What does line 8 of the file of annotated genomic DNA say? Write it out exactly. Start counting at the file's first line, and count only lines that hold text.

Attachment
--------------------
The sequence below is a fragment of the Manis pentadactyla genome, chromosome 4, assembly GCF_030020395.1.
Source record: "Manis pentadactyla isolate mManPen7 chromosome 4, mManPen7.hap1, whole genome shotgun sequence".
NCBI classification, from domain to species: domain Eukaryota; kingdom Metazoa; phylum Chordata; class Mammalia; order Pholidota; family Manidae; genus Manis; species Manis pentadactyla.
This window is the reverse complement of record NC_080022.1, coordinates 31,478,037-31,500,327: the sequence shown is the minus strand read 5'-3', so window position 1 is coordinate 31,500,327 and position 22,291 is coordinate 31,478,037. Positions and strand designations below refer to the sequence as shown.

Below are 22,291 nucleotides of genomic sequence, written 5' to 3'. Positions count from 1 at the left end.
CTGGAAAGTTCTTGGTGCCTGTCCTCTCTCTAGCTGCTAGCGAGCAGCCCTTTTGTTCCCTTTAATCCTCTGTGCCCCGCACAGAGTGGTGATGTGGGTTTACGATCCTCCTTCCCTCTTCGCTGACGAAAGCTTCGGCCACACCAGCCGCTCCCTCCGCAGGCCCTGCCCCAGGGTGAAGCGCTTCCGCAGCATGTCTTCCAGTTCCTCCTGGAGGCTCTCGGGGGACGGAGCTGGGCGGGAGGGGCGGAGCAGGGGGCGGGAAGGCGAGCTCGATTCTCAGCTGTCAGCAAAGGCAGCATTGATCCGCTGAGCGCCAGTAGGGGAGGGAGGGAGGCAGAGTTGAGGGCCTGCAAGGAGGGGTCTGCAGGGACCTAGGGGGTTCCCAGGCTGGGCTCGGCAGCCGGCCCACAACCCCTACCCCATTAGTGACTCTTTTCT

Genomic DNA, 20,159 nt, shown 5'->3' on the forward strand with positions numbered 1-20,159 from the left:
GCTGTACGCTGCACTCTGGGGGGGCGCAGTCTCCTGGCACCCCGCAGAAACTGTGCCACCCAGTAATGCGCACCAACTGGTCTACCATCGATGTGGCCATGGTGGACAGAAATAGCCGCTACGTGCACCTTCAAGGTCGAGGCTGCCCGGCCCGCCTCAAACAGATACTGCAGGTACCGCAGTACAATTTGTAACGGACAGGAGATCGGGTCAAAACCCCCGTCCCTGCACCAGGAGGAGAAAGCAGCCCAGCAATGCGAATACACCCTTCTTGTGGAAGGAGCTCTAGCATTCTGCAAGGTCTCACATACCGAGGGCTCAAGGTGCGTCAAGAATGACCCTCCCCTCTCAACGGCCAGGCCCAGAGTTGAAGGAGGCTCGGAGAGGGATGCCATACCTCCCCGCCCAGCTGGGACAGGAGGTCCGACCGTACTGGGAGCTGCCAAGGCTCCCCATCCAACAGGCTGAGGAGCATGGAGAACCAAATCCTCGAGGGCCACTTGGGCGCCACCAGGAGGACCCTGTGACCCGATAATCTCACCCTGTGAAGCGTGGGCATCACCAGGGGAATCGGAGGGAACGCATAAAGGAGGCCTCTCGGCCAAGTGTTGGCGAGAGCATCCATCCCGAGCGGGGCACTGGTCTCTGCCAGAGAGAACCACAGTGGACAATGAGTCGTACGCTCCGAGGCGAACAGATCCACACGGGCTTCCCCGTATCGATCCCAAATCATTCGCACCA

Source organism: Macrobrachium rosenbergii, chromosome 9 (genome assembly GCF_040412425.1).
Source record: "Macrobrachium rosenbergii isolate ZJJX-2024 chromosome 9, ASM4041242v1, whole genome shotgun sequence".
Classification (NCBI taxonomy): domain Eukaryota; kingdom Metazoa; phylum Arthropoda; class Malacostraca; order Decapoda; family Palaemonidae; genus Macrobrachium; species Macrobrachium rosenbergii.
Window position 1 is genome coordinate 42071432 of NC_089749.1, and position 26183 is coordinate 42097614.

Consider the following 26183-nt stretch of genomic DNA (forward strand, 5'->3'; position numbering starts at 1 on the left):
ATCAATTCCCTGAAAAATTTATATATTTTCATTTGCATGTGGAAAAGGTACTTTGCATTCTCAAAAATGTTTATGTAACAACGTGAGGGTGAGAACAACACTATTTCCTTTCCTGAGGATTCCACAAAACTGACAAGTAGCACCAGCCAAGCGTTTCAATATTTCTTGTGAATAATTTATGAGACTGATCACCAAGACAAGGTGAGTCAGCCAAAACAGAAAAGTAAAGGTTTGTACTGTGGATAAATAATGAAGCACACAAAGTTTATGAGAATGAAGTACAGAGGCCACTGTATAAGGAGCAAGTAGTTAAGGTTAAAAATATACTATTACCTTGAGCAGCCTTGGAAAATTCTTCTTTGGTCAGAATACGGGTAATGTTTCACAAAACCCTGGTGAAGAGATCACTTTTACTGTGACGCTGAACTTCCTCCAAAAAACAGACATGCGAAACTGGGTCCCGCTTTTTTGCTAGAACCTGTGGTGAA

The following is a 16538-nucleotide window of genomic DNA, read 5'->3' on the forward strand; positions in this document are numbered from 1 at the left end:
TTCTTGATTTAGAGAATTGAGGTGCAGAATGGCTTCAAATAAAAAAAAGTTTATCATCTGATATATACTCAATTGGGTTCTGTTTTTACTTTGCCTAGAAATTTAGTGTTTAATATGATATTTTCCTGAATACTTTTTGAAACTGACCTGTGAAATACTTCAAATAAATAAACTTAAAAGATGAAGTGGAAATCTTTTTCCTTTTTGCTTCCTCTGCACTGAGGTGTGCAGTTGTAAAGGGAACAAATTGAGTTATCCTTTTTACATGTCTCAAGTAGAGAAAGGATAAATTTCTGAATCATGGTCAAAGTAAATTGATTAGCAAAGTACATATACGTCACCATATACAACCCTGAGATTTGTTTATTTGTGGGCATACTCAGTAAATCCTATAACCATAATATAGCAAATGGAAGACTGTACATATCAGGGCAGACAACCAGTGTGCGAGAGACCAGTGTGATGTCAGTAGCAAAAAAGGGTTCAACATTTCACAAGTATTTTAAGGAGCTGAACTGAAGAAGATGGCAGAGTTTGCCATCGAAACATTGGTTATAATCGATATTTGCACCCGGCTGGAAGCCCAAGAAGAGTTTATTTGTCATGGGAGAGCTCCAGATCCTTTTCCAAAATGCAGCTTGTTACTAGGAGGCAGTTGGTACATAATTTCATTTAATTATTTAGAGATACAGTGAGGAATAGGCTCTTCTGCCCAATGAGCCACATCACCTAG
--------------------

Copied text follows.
GCTGTACGCTGCACTCTGGGGGGGCGCAGTCTCCTGGCACCCCGCAGAAACTGTGCCACCCAGTAATGCGCACCAACTGGTCTACCATCGATGTGGCCATGGTGGACAGAAATAGCCGCTACGTGCACCTTCAAGGTCGAGGCTGCCCGGCCCGCCTCAAACAGATACTGCAGGTACCGCAGTACAATTTGTAACGGACAGGAGATCGGGTCAAAACCCCCGTCCCTGCACCAGGAGGAGAAAGCAGCCCAGCAATGCGAATACACCCTTCTTGTGGAAGGAGCTCTAGCATTCTGCAAGGTCTCACATACCGAGGGCTCAAGGTGCGTCAAGAATGACCCTCCCCTCTCAACGGCCAGGCCCAGAGTTGAAGGAGGCTCGGAGAGGGATGCCATACCTCCCCGCCCAGCTGGGACAGGAGGTCCGACCGTACTGGGAGCTGCCAAGGCTCCCCATCCAACAGGCTGAGGAGCATGGAGAACCAAATCCTCGAGGGCCACTTGGGCGCCACCAGGAGGACCCTGTGACCCGATAATCTCACCCTGTGAAGCGTGGGCATCACCAGGGGAATCGGAGGGAACGCATAAAGGAGGCCTCTCGGCCAAGTGTTGGCGAGAGCATCCATCCCGAGCGGGGCACTGGTCTCTGCCAGAGAGAACCACAGTGGACAATGAGTCGTACGCTCCGAGGCGAACAGATCCACACGGGCTTCCCCGTATCGATCCCAAATCATTCGCACCA